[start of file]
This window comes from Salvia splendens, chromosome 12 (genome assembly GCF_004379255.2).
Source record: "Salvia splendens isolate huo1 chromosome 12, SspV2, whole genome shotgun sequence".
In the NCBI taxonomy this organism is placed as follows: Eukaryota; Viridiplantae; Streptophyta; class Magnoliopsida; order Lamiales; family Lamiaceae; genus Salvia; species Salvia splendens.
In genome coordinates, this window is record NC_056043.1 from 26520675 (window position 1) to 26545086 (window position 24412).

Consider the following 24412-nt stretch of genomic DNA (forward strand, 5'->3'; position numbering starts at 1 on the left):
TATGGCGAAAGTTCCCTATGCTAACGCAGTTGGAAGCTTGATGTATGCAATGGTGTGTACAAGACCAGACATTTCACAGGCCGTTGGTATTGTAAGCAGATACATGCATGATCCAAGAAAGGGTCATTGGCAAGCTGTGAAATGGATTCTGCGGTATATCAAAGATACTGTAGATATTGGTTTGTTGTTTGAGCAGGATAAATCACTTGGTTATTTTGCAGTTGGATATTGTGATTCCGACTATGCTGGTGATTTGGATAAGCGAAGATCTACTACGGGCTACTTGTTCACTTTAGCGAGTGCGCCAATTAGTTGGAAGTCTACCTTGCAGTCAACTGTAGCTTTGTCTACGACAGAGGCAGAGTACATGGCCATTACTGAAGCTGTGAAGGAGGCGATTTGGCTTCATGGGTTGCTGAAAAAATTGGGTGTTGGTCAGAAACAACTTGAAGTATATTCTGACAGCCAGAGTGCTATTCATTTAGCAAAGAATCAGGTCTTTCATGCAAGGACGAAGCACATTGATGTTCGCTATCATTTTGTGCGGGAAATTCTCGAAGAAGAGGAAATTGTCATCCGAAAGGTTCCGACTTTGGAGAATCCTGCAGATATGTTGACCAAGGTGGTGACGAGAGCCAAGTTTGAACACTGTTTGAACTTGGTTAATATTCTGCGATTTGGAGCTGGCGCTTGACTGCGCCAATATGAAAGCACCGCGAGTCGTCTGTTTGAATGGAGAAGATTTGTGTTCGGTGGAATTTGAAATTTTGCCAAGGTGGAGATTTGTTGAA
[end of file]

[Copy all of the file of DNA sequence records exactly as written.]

This window comes from Salvia splendens, chromosome 12 (genome assembly GCF_004379255.2).
Source record: "Salvia splendens isolate huo1 chromosome 12, SspV2, whole genome shotgun sequence".
In the NCBI taxonomy this organism is placed as follows: Eukaryota; Viridiplantae; Streptophyta; class Magnoliopsida; order Lamiales; family Lamiaceae; genus Salvia; species Salvia splendens.
In genome coordinates, this window is record NC_056043.1 from 26520675 (window position 1) to 26545086 (window position 24412).

Consider the following 24412-nt stretch of genomic DNA (forward strand, 5'->3'; position numbering starts at 1 on the left):
TATGGCGAAAGTTCCCTATGCTAACGCAGTTGGAAGCTTGATGTATGCAATGGTGTGTACAAGACCAGACATTTCACAGGCCGTTGGTATTGTAAGCAGATACATGCATGATCCAAGAAAGGGTCATTGGCAAGCTGTGAAATGGATTCTGCGGTATATCAAAGATACTGTAGATATTGGTTTGTTGTTTGAGCAGGATAAATCACTTGGTTATTTTGCAGTTGGATATTGTGATTCCGACTATGCTGGTGATTTGGATAAGCGAAGATCTACTACGGGCTACTTGTTCACTTTAGCGAGTGCGCCAATTAGTTGGAAGTCTACCTTGCAGTCAACTGTAGCTTTGTCTACGACAGAGGCAGAGTACATGGCCATTACTGAAGCTGTGAAGGAGGCGATTTGGCTTCATGGGTTGCTGAAAAAATTGGGTGTTGGTCAGAAACAACTTGAAGTATATTCTGACAGCCAGAGTGCTATTCATTTAGCAAAGAATCAGGTCTTTCATGCAAGGACGAAGCACATTGATGTTCGCTATCATTTTGTGCGGGAAATTCTCGAAGAAGAGGAAATTGTCATCCGAAAGGTTCCGACTTTGGAGAATCCTGCAGATATGTTGACCAAGGTGGTGACGAGAGCCAAGTTTGAACACTGTTTGAACTTGGTTAATATTCTGCGATTTGGAGCTGGCGCTTGACTGCGCCAATATGAAAGCACCGCGAGTCGTCTGTTTGAATGGAGAAGATTTGTGTTCGGTGGAATTTGAAATTTTGCCAAGGTGGAGATTTGTTGAA